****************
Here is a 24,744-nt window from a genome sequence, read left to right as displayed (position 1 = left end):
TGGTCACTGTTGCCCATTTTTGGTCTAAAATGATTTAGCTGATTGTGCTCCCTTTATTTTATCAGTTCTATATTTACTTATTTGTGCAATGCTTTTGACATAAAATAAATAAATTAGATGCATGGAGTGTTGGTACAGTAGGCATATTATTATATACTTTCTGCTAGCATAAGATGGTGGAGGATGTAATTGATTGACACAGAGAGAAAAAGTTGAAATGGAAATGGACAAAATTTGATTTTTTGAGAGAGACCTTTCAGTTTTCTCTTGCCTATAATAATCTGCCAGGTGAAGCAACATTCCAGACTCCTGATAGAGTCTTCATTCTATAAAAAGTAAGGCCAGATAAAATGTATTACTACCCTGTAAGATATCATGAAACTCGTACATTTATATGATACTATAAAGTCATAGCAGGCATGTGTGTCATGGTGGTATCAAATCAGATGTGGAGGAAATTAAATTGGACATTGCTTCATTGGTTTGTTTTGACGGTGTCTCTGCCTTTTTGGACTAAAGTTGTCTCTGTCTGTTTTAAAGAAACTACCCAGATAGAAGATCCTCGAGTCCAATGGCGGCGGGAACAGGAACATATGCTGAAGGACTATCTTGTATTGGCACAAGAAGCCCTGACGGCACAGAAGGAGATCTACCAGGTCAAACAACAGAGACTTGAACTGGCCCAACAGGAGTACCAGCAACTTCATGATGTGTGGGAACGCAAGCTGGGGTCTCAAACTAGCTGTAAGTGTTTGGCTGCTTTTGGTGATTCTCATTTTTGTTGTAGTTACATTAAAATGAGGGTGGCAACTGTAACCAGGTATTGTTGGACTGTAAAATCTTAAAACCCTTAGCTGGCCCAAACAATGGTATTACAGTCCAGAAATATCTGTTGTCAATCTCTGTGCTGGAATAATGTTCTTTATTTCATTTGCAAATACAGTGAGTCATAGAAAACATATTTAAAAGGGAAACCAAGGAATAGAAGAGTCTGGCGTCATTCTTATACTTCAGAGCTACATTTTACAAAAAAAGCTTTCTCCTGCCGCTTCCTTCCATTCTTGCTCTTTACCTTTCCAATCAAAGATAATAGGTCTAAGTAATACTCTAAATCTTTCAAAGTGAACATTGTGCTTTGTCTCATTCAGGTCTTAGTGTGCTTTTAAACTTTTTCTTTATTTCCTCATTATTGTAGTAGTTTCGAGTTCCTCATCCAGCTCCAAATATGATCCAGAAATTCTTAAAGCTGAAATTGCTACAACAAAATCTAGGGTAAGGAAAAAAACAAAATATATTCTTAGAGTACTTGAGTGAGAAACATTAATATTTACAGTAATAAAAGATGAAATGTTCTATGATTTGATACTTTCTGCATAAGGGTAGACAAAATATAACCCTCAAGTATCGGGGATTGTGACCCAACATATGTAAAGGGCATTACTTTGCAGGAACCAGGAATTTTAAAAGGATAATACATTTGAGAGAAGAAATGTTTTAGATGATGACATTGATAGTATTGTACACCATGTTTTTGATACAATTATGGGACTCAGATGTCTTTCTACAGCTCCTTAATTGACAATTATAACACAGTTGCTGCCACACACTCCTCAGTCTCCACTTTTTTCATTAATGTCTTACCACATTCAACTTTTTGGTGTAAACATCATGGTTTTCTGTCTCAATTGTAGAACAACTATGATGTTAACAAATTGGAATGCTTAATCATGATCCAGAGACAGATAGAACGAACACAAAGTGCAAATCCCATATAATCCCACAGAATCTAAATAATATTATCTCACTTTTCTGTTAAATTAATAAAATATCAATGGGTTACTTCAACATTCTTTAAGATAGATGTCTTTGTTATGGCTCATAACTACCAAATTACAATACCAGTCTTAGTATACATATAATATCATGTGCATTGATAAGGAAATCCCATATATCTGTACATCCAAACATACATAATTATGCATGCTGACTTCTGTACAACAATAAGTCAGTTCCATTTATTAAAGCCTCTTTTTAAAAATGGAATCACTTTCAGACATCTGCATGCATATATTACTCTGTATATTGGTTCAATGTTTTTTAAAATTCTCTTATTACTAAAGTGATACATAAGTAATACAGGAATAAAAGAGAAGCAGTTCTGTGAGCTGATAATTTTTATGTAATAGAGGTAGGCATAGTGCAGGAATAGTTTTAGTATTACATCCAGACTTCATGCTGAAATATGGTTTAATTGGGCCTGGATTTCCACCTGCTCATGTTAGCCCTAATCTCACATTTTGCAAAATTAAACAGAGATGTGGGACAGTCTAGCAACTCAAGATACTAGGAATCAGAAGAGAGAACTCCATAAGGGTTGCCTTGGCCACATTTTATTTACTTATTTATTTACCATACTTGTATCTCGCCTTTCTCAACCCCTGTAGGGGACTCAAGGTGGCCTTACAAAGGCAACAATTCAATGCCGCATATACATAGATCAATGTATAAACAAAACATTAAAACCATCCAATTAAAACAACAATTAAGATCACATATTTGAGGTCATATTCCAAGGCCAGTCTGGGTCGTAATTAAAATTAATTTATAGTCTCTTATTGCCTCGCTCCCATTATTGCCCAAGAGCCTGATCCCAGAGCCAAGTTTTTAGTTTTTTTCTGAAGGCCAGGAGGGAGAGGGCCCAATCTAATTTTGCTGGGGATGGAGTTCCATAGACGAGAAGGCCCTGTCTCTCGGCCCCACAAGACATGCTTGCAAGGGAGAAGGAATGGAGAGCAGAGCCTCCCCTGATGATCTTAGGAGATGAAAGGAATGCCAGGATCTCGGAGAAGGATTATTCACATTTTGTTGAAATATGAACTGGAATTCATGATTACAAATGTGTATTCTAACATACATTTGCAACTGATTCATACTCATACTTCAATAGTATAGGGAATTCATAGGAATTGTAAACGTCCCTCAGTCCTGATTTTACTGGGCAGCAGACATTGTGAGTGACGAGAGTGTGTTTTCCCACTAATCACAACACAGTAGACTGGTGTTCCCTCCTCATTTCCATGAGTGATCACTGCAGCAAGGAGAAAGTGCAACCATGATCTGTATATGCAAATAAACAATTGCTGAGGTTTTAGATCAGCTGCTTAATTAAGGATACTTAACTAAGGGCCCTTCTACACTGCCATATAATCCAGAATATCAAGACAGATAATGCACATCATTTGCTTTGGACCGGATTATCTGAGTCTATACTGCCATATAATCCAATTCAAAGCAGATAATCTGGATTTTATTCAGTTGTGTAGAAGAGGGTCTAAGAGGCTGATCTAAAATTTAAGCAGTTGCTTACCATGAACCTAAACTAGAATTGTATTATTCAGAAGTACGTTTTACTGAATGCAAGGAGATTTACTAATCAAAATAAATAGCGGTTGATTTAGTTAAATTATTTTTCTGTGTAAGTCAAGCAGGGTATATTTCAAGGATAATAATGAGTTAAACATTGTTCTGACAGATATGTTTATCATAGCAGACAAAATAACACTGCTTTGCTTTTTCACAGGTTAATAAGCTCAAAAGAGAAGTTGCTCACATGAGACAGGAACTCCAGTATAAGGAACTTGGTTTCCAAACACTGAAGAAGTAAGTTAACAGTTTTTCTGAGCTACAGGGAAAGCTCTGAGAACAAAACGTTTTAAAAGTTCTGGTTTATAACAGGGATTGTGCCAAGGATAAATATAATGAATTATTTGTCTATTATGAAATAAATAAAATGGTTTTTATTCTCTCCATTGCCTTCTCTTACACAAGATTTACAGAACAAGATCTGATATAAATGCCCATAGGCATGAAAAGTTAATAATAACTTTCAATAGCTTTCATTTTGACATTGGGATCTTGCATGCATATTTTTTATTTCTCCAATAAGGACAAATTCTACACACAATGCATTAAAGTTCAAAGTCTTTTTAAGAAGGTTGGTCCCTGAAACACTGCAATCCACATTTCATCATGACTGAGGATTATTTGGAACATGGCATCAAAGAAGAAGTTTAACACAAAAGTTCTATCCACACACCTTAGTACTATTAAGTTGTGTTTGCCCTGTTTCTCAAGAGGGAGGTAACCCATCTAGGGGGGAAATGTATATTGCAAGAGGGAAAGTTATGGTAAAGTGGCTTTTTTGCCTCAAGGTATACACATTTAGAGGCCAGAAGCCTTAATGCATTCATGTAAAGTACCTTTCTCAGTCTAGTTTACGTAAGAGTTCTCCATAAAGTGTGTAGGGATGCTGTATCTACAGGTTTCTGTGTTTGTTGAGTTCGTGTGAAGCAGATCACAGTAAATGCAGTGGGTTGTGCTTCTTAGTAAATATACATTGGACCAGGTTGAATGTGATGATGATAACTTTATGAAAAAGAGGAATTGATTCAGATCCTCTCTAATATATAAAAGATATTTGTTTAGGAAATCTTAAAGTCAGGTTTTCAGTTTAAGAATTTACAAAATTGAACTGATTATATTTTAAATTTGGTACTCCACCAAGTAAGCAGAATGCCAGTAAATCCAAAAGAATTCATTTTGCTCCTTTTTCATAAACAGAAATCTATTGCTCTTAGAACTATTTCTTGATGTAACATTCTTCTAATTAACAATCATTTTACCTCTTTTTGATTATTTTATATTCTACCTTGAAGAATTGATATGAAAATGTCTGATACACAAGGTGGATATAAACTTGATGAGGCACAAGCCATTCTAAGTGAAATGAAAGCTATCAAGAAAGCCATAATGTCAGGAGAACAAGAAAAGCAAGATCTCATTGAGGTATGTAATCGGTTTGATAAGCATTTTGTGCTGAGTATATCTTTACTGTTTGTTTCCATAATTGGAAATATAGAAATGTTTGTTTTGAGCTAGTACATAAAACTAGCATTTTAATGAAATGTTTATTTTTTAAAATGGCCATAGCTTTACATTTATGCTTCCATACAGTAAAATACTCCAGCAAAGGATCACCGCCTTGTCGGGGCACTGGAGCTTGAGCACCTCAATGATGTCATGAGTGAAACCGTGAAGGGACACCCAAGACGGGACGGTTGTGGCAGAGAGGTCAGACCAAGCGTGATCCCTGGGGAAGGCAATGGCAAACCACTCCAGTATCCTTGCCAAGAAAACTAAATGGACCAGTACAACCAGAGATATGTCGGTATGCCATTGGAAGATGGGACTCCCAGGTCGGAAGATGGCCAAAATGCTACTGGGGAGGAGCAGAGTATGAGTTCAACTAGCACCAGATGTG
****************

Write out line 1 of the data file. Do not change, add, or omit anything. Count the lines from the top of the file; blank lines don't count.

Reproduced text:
Here is a 24,744-nt window from a genome sequence, read left to right as displayed (position 1 = left end):